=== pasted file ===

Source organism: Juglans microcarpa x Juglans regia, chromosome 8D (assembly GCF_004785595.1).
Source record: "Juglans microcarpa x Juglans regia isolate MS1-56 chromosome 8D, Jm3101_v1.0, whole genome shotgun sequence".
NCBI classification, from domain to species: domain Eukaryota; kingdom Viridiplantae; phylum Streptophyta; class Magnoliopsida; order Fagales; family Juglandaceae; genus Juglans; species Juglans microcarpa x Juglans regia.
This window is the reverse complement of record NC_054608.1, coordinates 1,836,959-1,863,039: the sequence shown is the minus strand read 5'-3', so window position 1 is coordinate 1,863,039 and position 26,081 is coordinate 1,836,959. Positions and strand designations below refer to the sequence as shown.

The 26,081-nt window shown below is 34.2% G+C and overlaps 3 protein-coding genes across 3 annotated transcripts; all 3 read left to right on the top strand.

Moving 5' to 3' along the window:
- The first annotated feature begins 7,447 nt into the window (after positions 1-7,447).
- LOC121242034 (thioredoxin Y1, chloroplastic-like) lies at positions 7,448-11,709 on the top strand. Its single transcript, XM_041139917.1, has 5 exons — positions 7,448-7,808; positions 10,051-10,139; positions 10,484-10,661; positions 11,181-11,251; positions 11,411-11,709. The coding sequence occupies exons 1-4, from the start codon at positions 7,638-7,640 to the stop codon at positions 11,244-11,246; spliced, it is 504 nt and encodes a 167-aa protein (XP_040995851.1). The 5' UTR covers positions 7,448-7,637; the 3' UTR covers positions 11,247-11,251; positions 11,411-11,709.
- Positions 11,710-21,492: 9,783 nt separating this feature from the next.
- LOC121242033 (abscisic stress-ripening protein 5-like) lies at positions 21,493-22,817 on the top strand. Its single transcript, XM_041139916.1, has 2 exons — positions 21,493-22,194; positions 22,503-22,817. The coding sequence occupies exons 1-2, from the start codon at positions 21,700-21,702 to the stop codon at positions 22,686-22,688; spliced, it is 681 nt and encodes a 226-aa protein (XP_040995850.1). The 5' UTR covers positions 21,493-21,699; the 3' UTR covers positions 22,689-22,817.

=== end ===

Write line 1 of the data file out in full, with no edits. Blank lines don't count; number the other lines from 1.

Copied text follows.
Source organism: Juglans microcarpa x Juglans regia, chromosome 8D (assembly GCF_004785595.1).